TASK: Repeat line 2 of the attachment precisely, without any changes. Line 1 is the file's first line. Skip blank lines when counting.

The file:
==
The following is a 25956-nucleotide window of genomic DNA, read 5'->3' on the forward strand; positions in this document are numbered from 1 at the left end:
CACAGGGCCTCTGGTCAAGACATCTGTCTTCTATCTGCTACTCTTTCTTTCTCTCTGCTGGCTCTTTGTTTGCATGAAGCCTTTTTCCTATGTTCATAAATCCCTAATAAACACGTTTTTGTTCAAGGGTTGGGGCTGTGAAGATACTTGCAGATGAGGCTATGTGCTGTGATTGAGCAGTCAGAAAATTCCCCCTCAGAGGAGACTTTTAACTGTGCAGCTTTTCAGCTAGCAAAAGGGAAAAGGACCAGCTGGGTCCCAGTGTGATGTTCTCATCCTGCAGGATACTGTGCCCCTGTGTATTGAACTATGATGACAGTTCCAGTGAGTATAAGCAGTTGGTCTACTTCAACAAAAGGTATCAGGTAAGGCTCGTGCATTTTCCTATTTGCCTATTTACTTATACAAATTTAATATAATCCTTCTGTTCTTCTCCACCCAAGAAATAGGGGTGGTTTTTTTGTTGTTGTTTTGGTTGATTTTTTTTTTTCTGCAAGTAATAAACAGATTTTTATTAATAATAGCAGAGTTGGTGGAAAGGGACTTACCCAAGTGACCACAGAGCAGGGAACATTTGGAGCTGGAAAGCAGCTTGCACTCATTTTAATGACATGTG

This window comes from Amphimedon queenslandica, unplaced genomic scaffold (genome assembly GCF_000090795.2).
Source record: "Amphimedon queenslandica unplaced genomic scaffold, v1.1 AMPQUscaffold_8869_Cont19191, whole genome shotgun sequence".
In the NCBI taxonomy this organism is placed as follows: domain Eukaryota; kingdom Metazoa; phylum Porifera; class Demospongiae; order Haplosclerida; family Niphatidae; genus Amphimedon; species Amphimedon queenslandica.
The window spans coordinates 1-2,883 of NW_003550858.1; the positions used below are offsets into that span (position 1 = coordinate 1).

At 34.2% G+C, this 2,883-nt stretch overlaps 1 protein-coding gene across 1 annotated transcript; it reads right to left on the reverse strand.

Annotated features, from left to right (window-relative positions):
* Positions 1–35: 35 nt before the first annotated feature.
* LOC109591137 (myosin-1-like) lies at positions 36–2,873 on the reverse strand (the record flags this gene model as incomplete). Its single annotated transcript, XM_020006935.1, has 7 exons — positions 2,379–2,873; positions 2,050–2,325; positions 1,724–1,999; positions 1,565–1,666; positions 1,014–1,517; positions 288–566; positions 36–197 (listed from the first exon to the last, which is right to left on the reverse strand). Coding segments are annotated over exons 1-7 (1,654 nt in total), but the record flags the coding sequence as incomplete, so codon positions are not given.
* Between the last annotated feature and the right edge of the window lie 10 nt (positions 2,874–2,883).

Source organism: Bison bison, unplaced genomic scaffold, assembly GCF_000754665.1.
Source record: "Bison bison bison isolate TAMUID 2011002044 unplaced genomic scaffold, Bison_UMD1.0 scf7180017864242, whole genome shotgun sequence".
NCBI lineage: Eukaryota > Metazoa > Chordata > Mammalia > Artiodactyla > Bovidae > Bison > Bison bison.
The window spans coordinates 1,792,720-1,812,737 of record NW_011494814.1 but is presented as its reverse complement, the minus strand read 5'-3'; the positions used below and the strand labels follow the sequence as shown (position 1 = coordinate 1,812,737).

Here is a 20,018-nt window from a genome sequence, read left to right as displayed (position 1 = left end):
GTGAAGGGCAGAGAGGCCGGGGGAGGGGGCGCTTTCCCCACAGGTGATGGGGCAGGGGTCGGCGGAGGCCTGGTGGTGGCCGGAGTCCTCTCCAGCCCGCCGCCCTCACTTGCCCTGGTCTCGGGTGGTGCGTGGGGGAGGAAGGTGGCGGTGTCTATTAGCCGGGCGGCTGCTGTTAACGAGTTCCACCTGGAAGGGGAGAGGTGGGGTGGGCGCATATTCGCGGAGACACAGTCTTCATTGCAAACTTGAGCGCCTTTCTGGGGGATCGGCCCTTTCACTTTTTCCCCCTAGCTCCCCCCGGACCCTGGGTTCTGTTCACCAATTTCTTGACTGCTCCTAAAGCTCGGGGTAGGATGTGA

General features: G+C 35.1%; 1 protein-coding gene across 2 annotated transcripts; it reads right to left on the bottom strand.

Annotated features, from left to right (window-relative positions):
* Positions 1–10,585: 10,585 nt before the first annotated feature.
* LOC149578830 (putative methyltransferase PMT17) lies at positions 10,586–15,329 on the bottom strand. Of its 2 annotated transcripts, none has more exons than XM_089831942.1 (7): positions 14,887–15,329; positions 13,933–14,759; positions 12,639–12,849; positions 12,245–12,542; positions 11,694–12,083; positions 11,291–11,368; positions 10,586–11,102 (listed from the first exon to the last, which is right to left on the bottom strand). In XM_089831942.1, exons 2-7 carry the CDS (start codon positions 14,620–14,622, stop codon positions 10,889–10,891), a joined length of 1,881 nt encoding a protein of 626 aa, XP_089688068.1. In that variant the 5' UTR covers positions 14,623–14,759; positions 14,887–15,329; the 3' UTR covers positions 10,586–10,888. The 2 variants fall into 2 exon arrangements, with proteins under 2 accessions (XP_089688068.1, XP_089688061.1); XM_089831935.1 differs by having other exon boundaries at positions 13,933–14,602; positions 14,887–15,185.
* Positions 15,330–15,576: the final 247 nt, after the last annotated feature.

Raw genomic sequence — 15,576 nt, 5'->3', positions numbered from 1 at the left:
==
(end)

CACAGGGCCTCTGGTCAAGACATCTGTCTTCTATCTGCTACTCTTTCTTTCTCTCTGCTGGCTCTTTGTTTGCATGAAGCCTTTTTCCTATGTTCATAAATCCCTAATAAACACGTTTTTGTTCAAGGGTTGGGGCTGTGAAGATACTTGCAGATGAGGCTATGTGCTGTGATTGAGCAGTCAGAAAATTCCCCCTCAGAGGAGACTTTTAACTGTGCAGCTTTTCAGCTAGCAAAAGGGAAAAGGACCAGCTGGGTCCCAGTGTGATGTTCTCATCCTGCAGGATACTGTGCCCCTGTGTATTGAACTATGATGACAGTTCCAGTGAGTATAAGCAGTTGGTCTACTTCAACAAAAGGTATCAGGTAAGGCTCGTGCATTTTCCTATTTGCCTATTTACTTATACAAATTTAATATAATCCTTCTGTTCTTCTCCACCCAAGAAATAGGGGTGGTTTTTTTGTTGTTGTTTTGGTTGATTTTTTTTTTTCTGCAAGTAATAAACAGATTTTTATTAATAATAGCAGAGTTGGTGGAAAGGGACTTACCCAAGTGACCACAGAGCAGGGAACATTTGGAGCTGGAAAGCAGCTTGCACTCATTTTAATGACATGTG